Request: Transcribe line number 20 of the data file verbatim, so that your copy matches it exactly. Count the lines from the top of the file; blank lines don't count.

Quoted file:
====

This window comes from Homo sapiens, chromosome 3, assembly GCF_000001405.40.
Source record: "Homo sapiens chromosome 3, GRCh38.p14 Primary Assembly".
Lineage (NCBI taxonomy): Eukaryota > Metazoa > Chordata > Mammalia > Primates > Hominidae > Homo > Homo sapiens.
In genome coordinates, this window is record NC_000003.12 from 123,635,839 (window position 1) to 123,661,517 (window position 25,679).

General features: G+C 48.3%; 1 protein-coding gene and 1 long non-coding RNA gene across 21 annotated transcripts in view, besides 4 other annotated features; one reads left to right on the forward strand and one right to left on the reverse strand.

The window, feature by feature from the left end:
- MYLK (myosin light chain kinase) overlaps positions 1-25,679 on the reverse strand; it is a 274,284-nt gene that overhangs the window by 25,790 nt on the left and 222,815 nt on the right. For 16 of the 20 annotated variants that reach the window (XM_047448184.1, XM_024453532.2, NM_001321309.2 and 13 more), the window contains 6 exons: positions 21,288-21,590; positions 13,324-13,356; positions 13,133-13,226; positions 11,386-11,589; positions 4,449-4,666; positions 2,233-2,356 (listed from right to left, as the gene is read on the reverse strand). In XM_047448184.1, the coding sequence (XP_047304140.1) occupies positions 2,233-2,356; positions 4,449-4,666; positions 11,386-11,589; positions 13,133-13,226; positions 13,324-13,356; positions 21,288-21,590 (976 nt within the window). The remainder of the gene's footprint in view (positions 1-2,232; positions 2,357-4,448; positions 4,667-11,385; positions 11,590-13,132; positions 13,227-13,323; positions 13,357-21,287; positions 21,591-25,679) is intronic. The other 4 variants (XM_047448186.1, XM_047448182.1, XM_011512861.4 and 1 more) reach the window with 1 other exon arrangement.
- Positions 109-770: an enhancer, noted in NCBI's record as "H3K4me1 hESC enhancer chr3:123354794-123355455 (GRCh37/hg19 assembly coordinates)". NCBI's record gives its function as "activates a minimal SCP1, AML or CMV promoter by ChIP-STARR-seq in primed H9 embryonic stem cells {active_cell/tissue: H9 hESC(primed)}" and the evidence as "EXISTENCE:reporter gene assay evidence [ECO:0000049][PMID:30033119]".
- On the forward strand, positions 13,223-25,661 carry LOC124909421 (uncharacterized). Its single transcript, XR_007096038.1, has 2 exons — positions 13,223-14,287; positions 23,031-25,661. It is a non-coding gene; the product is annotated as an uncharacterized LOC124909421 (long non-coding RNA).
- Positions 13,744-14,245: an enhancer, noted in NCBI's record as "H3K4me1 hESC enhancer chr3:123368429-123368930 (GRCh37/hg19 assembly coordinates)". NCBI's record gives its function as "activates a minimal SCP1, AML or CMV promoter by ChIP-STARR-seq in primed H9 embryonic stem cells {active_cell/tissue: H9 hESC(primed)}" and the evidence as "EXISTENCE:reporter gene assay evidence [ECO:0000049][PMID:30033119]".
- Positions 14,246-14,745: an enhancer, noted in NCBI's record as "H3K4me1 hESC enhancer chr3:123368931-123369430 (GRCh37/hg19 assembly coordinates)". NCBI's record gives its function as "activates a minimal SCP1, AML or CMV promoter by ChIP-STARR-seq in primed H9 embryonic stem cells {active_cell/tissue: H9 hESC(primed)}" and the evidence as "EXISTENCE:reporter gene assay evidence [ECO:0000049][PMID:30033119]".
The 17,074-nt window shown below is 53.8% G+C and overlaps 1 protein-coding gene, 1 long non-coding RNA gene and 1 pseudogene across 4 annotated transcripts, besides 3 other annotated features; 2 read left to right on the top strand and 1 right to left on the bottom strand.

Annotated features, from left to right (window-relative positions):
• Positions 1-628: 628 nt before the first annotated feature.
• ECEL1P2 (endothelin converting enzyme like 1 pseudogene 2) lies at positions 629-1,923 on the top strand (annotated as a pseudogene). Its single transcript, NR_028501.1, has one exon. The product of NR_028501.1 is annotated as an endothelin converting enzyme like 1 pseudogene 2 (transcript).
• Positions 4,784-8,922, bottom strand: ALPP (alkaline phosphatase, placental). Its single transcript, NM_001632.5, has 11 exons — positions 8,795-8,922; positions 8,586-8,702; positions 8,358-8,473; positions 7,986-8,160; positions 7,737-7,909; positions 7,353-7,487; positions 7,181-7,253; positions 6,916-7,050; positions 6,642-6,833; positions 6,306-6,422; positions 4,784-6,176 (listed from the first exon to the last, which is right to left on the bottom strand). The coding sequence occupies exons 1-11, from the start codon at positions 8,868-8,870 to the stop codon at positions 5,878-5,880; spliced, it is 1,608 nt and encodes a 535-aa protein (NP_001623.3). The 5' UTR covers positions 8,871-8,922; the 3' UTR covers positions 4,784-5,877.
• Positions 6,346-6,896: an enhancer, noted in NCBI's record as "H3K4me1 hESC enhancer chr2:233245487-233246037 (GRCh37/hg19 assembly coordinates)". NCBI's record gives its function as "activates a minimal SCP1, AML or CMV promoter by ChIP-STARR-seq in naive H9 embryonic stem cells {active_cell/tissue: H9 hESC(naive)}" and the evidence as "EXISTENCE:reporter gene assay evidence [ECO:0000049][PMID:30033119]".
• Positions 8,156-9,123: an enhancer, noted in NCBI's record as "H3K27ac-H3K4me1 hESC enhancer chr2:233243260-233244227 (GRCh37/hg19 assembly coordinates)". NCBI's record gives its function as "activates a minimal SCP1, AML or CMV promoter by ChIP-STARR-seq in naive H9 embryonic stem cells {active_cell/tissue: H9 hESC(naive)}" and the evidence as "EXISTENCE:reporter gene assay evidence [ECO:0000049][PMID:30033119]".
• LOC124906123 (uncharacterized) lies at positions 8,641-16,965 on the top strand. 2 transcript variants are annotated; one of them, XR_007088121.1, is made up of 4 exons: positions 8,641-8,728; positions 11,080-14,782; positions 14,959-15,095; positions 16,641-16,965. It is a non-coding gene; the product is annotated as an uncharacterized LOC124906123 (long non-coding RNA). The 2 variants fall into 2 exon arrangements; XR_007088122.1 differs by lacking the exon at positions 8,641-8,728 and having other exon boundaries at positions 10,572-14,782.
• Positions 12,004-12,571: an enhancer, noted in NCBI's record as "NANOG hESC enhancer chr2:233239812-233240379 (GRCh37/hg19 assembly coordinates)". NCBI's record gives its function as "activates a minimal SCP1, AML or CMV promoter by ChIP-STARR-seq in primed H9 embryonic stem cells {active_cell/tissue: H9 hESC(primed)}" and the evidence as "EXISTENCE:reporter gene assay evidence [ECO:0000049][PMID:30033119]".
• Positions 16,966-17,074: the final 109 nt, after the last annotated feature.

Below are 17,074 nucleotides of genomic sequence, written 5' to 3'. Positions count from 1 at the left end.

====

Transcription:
• Positions 12,004-12,571: an enhancer, noted in NCBI's record as "NANOG hESC enhancer chr2:233239812-233240379 (GRCh37/hg19 assembly coordinates)". NCBI's record gives its function as "activates a minimal SCP1, AML or CMV promoter by ChIP-STARR-seq in primed H9 embryonic stem cells {active_cell/tissue: H9 hESC(primed)}" and the evidence as "EXISTENCE:reporter gene assay evidence [ECO:0000049][PMID:30033119]".